The Things She Said – Friday Fictioneers, June 2016

ice-on-the-window

Copyright Rochelle Wisoff-Fields

 

“Jack Frost’s at the window,” my grandmother would say, and when the ice melted and snowflakes kissed the windowpanes, she’d smile.

“The angels are shaking their mattresses.”

On sultry summer days I’d laze outside, sucking clover-heads for honey, or crushing rose petals to make perfumes, and when towering thunderheads obscured the sun, she’d usher me indoors.

“God’s moving his wardrobes,” she’d say.

So when I found her weeping over her shattered moneybox, I expect to hear about “wicked magpies” or “naughty elves”.

But no.

“Your bloody father… thieving bastard,” she snarled.

And like my perfumes, something of my childhood soured and decayed.

I’ve written a new one for this re-tread, as I wasn’t overly enthused about my last offering three and a half years ago.  Thanks to Rochelle for keeping the Friday Fictioneers ship afloat as she tries to meet her publishing deadline, whilst some of us take a break.  My internet problems are not fully resolved, and I’m beginning to understand that perhaps rural areas take a back seat so far as BT are concerned.  Pity that isn’t reflected in their prices, though I have been assured that there will be ‘compensation discussions’.

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About Sandra

I cruise the French waterways with my husband four or five months a year, and write fiction and poetry. I love animals, F1 motor racing, French bread and my husband, though not necessarily in that order.
This entry was posted in Friday Fictioneers, Just Sayin' and tagged . Bookmark the permalink.

77 Responses to The Things She Said – Friday Fictioneers, June 2016

  1. I still refuse to grow up…They can shatter your world with one sentence, the elders…Loved your story, Sandra.

    Like

  2. neilmacdon says:

    I really like this. But you know, I’d be tempted to lose the last line. The reader already knows.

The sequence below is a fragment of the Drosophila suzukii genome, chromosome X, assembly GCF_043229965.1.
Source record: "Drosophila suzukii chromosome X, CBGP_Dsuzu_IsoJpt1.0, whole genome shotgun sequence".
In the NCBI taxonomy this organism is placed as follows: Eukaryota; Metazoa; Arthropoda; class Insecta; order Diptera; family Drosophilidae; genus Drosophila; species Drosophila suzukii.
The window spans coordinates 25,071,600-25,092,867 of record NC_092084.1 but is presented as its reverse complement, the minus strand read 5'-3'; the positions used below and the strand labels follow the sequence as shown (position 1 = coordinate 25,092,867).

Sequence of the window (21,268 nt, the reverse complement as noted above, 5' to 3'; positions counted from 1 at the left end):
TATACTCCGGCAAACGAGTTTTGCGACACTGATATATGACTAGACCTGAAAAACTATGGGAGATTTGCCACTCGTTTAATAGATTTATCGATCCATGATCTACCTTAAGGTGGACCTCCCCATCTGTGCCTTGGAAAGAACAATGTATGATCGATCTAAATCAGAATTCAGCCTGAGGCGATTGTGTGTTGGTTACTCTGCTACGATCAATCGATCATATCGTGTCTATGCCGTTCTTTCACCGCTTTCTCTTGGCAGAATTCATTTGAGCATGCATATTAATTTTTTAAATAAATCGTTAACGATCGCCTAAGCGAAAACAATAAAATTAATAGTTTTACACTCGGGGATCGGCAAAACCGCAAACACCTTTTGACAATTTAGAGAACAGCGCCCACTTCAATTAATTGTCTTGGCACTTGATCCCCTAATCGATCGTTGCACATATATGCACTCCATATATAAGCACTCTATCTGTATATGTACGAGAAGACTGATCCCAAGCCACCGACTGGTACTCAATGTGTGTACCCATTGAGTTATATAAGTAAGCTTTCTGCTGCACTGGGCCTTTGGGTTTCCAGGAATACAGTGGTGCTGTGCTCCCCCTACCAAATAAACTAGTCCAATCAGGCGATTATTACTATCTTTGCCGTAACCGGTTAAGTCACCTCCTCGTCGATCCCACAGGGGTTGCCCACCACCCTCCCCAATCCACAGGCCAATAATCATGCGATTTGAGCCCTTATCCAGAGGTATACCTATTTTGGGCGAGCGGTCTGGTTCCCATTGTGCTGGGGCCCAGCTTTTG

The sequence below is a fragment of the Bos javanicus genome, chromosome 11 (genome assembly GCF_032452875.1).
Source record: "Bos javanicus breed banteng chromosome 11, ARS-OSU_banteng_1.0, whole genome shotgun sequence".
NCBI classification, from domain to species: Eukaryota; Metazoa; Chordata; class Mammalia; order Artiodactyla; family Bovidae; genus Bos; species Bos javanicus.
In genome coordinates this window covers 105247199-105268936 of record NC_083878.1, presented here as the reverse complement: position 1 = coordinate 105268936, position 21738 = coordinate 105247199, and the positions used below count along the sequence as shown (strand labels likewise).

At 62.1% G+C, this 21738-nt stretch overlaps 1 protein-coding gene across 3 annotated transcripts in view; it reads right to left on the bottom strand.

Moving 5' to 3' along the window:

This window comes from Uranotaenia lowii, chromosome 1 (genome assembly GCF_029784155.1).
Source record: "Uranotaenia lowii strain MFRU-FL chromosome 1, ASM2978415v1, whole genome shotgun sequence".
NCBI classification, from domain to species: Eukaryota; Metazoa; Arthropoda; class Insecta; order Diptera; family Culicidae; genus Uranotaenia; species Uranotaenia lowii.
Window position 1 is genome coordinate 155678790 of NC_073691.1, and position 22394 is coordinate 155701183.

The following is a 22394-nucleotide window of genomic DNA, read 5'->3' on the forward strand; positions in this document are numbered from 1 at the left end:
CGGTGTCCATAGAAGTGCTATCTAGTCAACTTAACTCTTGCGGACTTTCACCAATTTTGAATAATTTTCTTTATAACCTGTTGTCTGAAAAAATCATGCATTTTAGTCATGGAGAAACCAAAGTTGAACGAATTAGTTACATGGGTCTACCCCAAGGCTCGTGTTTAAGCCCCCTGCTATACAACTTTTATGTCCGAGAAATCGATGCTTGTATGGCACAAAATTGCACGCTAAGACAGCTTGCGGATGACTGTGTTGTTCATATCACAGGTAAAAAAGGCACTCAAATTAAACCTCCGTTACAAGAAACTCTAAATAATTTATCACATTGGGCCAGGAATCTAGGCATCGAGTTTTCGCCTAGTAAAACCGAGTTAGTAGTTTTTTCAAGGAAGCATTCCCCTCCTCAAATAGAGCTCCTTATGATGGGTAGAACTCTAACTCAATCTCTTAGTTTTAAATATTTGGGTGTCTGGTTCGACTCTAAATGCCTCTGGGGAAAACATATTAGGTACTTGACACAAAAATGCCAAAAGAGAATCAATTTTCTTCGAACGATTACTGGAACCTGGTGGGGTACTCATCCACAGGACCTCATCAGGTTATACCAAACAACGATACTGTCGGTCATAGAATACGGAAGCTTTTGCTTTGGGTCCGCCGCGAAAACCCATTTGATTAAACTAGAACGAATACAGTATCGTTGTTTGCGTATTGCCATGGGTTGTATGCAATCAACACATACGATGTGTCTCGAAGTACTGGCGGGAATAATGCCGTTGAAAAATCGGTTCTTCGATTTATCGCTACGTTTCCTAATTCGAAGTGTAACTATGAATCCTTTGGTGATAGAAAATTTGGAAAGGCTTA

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  3. Dear Sandra,

    Sharp, edgy and well written are the first words that come to mind. The contrast between the first and last lines took my breath away. Well done as always.

    Hope the negotiations with your cable company goes well.

    Shalom,

    Rochelle

    Liked by 1 person

    • Sandra says:

      Thanks Rochelle. Glad you liked it. I have another week to wait for the fault to be fixed, but at least it’s slightly more than dial-up speed. Good speed with your book.

      Like

  4. Graham Lawrence says:

    Oh wow, I love this story. Angels and mattresses leading to such a strong conclusion which breaks forcefully with the preceding phrases and makes it so much more powerful.

    It’s worth entering into this challenge just to read all the other entries. A learning experience for sure and I’ve learnt much by reading your masterful entry this week.

    Like

  5. wmqcolby says:

    Ironic and so sad in a way. Her grandma seemed like mine was. In fact, she sounds just like her. But, my grandma would never have referred to my dad as such. She liked my dad. So troubling how one sentence can change the course of a whole lifetime.

    Excellent decision on the retread, Sandra! Hope the compensation discussions go well.

    Like

  6. Beautiful and heart-breaking. A joy to read as always Sandra.
    I hear you on the internet problems! Rural Ireland is no better, though rather than talk of ‘compensation discussions’ we get the ‘necessary upgrade work’ excuse.

    Like

  7. You know it’s really gone wrong when a positive person can’t say anything nice.

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  8. ceayr says:

    Another master class in short story writing.
    We know the characters, and care about them, and share their pain.